Space and Physics

Scientists Revolutionize the Search for Other Worlds

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Caroline Reid

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clockJun 23 2015, 19:15 UTC
705 Scientists Revolutionize the Search for Other Worlds
This is a double image of the star Eta Crucis taken through the vector-APP coronagraph installed at MagAO. The two main images of the star exhibit D-shaped dark holes on complementary sides. Leiden University, University of Arizona

Astronomers and planet-hunters are constantly faced with a conundrum. Planets are typically found close to their central star, but often they are too close to the star to be seen. The light from their star engulfs them and makes it impossible to see them using a telescope. Astronomers often have to indirectly detect the existance of extrasolar planets, but we can never be sure that the calculations are accurate if we can't directly observe them. Fortunately, some bright minds have been pondering over the problem and have come up with a solution.


The new piece of kit being tested for this purpose is called the "vector-Apodizing Phase Plate" (vector-APP). It cancels out some of the starlight from a star, giving the planet's light a chance to shine. Half of the star is dimmed and photographed first, then the same happens to the other half. The resulting shadow is a semicircle, or a D-shape. The two images of the star are then carefully scrutinized by scientists in search of planets. 

The way that this shadow is achieved is very complex: the pattern used to darken a D-shape on the screen requires liquid crystal 3D patterning techniques. When the liquid crystal is layered, it blocks out different wavelengths of light so scientists can look at the star and its secret planets in many wavelengths, including infrared that produces favorable contrast between star and planet.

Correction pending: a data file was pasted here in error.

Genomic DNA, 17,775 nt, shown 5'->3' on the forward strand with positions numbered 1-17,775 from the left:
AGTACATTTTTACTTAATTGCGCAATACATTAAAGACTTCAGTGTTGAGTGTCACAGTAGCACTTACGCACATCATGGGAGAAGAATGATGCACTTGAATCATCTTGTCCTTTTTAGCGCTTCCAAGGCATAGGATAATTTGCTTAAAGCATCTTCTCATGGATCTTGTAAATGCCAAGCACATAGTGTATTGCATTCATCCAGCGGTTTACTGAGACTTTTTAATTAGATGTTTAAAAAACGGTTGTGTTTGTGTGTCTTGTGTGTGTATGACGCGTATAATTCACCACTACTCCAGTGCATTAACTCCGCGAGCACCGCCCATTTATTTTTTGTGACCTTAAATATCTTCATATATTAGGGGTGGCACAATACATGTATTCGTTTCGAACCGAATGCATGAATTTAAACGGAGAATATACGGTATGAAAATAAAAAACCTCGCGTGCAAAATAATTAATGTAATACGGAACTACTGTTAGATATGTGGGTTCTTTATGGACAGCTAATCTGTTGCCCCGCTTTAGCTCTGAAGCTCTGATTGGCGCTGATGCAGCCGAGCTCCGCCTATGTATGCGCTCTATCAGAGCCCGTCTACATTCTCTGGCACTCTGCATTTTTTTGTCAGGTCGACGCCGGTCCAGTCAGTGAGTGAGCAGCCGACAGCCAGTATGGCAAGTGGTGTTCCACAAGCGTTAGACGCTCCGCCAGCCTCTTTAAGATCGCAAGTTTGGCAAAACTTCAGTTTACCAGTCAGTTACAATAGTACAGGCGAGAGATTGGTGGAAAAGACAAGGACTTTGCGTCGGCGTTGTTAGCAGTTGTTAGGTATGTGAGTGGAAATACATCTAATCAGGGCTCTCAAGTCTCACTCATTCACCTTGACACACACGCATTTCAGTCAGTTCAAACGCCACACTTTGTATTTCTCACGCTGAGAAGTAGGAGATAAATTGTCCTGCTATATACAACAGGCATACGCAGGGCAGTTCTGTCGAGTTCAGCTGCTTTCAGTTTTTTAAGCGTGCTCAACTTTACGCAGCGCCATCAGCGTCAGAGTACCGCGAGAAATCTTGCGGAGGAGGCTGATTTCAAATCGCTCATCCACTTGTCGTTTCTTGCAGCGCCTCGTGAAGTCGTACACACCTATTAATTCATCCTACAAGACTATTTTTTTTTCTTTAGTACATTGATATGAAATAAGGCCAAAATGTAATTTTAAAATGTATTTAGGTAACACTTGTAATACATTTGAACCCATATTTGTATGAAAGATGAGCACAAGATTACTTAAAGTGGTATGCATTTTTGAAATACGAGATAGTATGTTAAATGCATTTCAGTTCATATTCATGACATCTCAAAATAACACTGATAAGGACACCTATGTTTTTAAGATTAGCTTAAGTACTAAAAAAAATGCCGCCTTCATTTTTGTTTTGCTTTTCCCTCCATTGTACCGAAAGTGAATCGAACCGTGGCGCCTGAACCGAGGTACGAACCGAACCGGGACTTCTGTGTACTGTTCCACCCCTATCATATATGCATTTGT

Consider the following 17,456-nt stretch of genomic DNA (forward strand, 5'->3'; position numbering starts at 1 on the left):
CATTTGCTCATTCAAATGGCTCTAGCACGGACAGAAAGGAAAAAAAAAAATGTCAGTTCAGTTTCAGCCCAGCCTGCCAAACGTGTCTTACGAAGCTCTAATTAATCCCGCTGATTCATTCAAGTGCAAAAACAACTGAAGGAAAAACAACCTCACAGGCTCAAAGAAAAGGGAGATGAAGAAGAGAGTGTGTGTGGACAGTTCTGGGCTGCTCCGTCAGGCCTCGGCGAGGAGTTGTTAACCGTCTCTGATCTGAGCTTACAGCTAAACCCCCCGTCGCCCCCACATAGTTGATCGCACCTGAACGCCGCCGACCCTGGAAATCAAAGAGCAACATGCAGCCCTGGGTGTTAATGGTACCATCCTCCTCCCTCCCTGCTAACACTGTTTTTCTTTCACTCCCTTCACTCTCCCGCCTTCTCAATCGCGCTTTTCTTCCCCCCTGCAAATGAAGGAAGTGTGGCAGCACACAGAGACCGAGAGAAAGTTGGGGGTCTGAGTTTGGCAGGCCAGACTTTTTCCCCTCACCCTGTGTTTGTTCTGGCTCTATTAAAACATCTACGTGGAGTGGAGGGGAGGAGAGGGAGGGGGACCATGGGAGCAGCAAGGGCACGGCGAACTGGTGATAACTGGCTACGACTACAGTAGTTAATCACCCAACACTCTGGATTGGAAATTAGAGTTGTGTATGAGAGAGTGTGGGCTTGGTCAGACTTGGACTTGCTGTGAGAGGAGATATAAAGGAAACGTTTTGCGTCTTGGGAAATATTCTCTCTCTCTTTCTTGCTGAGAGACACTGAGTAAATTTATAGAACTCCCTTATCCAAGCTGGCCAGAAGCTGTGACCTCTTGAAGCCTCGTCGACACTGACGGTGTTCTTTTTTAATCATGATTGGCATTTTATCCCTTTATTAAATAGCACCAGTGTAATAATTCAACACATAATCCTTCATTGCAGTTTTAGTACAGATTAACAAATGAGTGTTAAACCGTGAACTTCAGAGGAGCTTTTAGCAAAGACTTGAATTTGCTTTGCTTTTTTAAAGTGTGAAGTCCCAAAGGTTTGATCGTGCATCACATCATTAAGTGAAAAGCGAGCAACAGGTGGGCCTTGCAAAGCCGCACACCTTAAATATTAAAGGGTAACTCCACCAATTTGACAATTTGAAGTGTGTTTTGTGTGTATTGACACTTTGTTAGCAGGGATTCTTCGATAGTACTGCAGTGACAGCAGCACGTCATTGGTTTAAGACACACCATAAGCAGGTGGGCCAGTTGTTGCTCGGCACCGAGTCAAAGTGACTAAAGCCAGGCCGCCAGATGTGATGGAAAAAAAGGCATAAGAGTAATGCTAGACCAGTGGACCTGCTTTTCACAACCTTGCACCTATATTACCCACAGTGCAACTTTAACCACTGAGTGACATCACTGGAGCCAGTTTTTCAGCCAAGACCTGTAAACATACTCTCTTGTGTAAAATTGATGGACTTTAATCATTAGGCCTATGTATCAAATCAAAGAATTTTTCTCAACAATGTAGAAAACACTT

On May 6th, 2015, a momentous thing happened. The vector-APP was switched on, and it worked! (Many scientists will be green with envy as it is rare to try an experiment and have it just work).

Jared Males is excited about the opportunities of the vector-APP. He commented that "with this new coronagraph we are now looking for planets around nearby stars. We have the capacity to directly detect, or rule out, planets smaller than Jupiter."


Matthew Kenworthy concluded "This new coronagraph technology is also excellent news for the extremely large telescopes currently under construction. Thermal infrared instruments such as the Mid-infrared E-ELT Imager and Spectrograph (METIS) can exploit this new technology and discover new worlds. With a vector-APP coronagraph in the next generation of telescopes, we can search for planets around nearby stars with unprecedented sensitivity."

This is a double image of the star beta Centauri taken through an experimental version of the vector-APP. Leiden University, University of Arizona

The vector-APP hasn't detected any planets yet, but it has successfully used to view beta Centauri B peeking out behind its binary companion star, beta Centauri A


Until now, only about 2,000 exoplanets have been detected, and only a handful of those have been observed. This is quite surprising when the NASA Hubble telescope has seen millions of stars; you'd think that there would be more than 2,000 planets out there for us to glimpse. And most of those are only inferred to exist. Hopefully, the vector-APP will solve some of our planet-imaging problems, and help us to discover a wealth of new worlds.

[Via University of Montreal]

Space and Physics
  • binary,

  • exoplanet,

  • star,

  • planet,

  • vector-APP